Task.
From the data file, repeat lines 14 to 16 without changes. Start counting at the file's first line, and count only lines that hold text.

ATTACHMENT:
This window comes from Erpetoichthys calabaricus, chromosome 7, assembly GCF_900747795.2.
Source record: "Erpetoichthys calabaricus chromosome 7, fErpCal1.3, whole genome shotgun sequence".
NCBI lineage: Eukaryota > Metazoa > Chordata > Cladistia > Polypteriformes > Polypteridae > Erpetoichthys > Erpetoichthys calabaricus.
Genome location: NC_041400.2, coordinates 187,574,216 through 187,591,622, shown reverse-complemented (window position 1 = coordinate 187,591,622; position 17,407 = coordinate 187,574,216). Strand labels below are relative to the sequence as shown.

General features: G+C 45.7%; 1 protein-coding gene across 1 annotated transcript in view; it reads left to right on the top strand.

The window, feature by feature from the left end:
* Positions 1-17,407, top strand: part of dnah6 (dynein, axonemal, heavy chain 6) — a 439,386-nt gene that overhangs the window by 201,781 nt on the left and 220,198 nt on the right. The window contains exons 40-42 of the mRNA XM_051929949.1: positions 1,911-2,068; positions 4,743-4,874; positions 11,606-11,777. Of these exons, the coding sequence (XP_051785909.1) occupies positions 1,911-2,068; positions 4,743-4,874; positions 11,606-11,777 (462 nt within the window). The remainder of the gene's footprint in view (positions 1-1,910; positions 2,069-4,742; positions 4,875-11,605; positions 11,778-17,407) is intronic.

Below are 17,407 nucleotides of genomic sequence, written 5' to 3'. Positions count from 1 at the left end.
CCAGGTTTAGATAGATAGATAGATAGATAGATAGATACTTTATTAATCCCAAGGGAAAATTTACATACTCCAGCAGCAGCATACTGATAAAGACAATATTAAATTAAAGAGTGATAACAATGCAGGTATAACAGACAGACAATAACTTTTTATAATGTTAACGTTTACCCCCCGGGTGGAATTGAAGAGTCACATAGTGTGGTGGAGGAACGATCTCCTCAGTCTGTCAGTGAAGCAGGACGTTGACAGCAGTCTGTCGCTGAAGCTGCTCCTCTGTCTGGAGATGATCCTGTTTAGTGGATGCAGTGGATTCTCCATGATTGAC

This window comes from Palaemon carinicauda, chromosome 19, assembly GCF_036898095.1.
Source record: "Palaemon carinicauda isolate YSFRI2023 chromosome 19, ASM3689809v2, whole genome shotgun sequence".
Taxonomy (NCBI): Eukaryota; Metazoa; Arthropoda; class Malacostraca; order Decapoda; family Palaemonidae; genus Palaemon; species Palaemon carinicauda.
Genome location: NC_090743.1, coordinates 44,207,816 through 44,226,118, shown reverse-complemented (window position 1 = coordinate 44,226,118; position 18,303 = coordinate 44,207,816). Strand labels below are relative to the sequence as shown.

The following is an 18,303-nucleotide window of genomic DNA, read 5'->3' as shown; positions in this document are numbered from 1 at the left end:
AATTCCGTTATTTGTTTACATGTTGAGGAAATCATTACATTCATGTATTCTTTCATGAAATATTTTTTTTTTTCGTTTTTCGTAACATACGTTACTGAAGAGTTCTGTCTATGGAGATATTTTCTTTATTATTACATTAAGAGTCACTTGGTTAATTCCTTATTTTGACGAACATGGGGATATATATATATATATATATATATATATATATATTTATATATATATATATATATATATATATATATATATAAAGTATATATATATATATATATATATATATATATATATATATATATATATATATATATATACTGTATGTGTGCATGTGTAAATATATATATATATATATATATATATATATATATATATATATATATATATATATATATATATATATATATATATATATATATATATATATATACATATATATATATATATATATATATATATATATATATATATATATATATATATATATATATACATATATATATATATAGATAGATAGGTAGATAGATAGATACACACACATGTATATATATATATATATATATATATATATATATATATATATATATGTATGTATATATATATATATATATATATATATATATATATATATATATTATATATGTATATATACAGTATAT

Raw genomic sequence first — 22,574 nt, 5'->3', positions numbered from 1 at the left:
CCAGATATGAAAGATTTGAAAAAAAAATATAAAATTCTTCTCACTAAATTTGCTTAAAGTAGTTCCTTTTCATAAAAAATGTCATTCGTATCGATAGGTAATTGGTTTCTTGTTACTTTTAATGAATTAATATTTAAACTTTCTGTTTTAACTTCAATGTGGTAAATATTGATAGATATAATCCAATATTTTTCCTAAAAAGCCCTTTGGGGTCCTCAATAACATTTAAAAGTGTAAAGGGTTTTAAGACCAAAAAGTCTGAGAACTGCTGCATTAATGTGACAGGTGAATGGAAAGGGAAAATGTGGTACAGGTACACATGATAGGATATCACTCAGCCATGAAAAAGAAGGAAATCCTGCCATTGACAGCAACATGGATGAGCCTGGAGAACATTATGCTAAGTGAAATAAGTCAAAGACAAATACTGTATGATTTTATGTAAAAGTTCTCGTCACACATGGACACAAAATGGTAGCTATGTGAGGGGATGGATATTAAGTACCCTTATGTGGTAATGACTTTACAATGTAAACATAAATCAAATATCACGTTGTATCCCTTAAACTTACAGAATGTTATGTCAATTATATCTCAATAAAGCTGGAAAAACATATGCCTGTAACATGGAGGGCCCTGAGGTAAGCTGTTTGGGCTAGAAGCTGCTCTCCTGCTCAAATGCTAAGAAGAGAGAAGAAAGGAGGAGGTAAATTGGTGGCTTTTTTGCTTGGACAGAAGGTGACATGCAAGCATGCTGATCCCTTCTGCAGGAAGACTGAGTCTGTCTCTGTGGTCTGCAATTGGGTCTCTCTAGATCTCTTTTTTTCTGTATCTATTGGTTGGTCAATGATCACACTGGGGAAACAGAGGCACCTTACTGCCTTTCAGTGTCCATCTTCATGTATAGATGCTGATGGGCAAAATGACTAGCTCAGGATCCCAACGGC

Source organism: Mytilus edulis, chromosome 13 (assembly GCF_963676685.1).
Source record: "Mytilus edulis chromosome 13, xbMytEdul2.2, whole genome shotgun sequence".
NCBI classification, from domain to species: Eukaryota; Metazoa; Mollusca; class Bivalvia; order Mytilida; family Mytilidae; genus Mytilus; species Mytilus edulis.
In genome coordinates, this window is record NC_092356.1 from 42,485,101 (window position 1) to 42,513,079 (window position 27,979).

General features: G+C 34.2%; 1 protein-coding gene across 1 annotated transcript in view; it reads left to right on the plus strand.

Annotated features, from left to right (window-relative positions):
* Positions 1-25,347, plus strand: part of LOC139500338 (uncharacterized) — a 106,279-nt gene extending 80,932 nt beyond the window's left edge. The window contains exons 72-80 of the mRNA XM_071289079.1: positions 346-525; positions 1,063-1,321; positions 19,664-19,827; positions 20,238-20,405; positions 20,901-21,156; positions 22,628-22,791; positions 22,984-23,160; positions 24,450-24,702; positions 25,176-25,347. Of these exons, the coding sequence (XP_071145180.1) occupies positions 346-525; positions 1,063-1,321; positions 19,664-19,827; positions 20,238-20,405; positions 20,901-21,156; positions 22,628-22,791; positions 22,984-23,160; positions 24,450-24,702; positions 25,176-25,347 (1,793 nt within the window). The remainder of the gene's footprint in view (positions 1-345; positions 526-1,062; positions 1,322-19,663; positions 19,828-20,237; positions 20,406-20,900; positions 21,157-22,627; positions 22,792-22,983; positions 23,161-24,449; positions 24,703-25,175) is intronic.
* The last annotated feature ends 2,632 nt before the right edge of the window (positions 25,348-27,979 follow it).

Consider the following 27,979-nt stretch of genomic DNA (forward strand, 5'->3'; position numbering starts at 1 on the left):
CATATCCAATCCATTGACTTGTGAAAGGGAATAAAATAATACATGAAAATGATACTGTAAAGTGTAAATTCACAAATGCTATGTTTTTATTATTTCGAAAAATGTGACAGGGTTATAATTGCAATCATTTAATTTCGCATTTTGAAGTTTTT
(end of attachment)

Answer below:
The following is an 18,303-nucleotide window of genomic DNA, read 5'->3' as shown; positions in this document are numbered from 1 at the left end:
AATTCCGTTATTTGTTTACATGTTGAGGAAATCATTACATTCATGTATTCTTTCATGAAATATTTTTTTTTTTCGTTTTTCGTAACATACGTTACTGAAGAGTTCTGTCTATGGAGATATTTTCTTTATTATTACATTAAGAGTCACTTGGTTAATTCCTTATTTTGACGAACATGGGGATATATATATATATATATATATATATATATATATTTATATATATATATATATATATATATATATATATATAAAGTATATATATATATATATATATATATATATATATATATATATATATATATATATATATACTGTATGTGTGCATGTGTAAATATATATATATATATATATATATATATATATATATATATATATATATATATATATATATATATATATATATATATATATATATATATATATACATATATATATATATATATATATATATATATATATATATATATATATATATATATATATATACATATATATATATATAGATAGATAGGTAGATAGATAGATACACACACATGTATATATATATATATATATATATATATATATATATATATATATATGTATGTATATATATATATATATATATATATATATATATATATATATATTATATATGTATATATACAGTATAT

Raw genomic sequence first — 22,574 nt, 5'->3', positions numbered from 1 at the left: